The fruit salad sounds lovely. Just bear in mind that raspberries spread voraciously, so in a few years time you may not be able to get to the fruit salad due to the raspberry thorny forest that has emerged. You will still be waging a war with the front garden, it just will be overgrown raspberries instead of lavender. Choose your evil.
Anonymous said…
Oh ants... the Black Nemesis. We ended up having to get the serious bidness stuff from the man at Bunnings (including the nudge and wink followed by the secret handshake because it's not for sale any more) because being nice about it wasn't shifting them, and I wasn't coping with mass murder 3-4 times a week. When I had the last Black Plague of the wee bastards, it was in the middle of summer. I don't know where they were getting in, but it was through a microscopic hole somewhere. When the kitchen was renovated, the sills came off the windows, so I suspect that when they went back on, the gaps were filled (and all the ants have moved to Tasmania to annoy you!) Also, we've just had the recent (incredibly not thrifty) plumbing disaster where cracks and holes in 56 year old pipes got dealt with, again removing ant-y opportunities under the house.

Unknown said…
Nothing intelligent or witty to add, just letting you know im here!!!

Plus i need to regularly check that im not a robot.
Mimi said…
I wish fervently that I could decimate our never ending possum boarder with a caulking gun or a damp dishcloth. Alas our possum is a 12th generation critter who steals my herbs, the dogs Pedigree Small Breed dry food, and my cherry tomatoes. This in addition to the noise he/she makes entering and exiting the roof cavity and the barney every Summer when they kick the inevitable offspring from the familial home, (which usually ends in one deceased possum decaying aromatically in the ceiling for the rest of Summer)makes them an unwelcome hazard, but one we've not managed a solution for. Well done on the successful abolishing of ants and breezes and the reduction of your energy bill. Applause! Mimi xxx
So glad you dealt with the ants humanely! Well, at least greenly. At least without poisoning the water supply. Oh, poor ants. They're such interesting creatures until they get in your house! Every once in awhile a line of ants comes marching in, but I've found if you kill the leaders, it scares off the rest of them.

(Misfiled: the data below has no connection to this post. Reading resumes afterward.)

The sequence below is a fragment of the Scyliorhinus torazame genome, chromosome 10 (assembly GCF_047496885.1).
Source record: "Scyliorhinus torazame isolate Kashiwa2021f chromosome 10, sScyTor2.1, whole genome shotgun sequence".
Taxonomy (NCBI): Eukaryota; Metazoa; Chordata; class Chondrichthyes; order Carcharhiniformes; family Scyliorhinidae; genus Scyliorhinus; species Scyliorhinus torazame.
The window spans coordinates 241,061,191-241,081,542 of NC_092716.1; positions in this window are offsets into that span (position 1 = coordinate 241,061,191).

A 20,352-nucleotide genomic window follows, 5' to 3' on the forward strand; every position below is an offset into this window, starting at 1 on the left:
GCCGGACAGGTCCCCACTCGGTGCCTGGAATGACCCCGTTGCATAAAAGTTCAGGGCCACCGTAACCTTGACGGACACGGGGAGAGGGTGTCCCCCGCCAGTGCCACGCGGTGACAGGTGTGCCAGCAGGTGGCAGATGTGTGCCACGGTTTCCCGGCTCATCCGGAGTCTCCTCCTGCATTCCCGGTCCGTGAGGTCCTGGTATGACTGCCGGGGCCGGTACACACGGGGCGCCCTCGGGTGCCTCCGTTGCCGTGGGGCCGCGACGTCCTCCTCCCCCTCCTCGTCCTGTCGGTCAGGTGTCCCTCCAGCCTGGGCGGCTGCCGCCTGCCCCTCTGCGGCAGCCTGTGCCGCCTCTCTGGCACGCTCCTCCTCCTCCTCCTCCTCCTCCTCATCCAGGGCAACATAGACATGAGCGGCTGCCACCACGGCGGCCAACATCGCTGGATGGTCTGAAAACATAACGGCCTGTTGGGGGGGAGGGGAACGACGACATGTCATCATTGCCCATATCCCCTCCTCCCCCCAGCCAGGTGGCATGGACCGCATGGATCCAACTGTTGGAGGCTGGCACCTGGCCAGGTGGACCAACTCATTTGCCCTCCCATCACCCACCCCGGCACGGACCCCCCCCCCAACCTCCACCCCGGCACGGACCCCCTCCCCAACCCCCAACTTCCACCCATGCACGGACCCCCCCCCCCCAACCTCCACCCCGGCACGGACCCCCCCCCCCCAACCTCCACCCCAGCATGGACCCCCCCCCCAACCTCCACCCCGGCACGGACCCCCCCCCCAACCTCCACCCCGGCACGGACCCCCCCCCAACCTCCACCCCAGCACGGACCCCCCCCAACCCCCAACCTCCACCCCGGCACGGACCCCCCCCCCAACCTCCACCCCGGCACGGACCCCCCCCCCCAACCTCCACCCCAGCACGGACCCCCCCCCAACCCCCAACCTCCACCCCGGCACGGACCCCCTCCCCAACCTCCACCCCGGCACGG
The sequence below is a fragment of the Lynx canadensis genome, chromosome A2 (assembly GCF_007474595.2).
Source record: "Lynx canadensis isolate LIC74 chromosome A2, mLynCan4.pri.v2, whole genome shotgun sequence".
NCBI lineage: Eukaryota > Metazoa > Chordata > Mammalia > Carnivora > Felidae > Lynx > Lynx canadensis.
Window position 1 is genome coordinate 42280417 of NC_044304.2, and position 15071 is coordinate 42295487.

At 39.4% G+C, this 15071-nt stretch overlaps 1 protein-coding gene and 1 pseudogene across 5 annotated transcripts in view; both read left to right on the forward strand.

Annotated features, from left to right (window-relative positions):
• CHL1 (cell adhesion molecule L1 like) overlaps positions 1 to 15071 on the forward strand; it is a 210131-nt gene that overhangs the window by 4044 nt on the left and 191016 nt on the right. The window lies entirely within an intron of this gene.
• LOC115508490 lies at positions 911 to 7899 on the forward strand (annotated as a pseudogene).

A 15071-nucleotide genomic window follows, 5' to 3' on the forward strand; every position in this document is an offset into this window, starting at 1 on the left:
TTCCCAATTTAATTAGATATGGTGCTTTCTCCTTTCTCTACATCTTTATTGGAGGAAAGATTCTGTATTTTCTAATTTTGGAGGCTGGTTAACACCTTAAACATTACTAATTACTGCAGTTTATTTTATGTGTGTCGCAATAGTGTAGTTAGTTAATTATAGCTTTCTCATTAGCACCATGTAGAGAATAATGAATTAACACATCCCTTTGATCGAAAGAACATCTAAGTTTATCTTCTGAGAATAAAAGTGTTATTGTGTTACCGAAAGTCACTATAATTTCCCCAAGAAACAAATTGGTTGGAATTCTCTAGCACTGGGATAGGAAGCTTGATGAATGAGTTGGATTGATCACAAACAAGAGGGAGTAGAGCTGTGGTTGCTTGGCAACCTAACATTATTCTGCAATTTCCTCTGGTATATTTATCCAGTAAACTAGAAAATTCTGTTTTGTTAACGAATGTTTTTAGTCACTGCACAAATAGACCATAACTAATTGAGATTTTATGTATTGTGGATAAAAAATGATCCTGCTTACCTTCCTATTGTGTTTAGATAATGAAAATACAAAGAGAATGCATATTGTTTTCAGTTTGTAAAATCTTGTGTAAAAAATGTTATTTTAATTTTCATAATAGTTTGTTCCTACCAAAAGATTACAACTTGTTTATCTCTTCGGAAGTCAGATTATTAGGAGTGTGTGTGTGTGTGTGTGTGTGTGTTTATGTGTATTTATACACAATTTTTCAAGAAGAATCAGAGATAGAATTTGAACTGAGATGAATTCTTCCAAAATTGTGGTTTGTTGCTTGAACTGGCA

We're in the middle of summer here and my garden has gone wild. Thinking about tearing everything out except the tomatoes and blueberries. And the corn. Everything else is wearing me out.

Jo said…
Bloody ants are back! I have been plugging up the gaps in my incomplete gap sealing with blu-tack. It is not pretty, but I think I have foiled them again for a while. From the comments it looks like I should be grateful not to have rats or possums.. good luck with all the wild creatures everyone!

But Frances, if they are marching back and forth, how can you tell which ones are the leaders???
ants in winter time? isn't that bizarre! I get them in the summer time, they come in for water apparently - though mine are like yours, they don't go anywhere near the food. sometimes they just use my kitchen as a thoroughfare to go from one side of the house to another.
I have mixed feelings about air-gaps. yes they let cold air in - but they let fresh air in. I live with my gaps (mainly under doors, because I worry that without fresh air, I will suffocate. slightly melodramatic yes, but still.
Jo said…
Ha ha, e, do you know how hard engineers have to work to make a gap-free house? Apparently they do it in Europe, I think it is called the passivhaus concept. There is no way that you or I could weather-proof an old house enough to cause the air-flow to drop below critical levels.. so no excuses for draught-proofing. Honestly, it is degrees warmer once you do it..
Jennywren said…
I solved the towel dilemma by giving all 5 family members their own colour. They had their toothbrush,face washer and towel in "their" colour and then I washed the towel and washer once a week. This saved me heaps of unnecessary washing.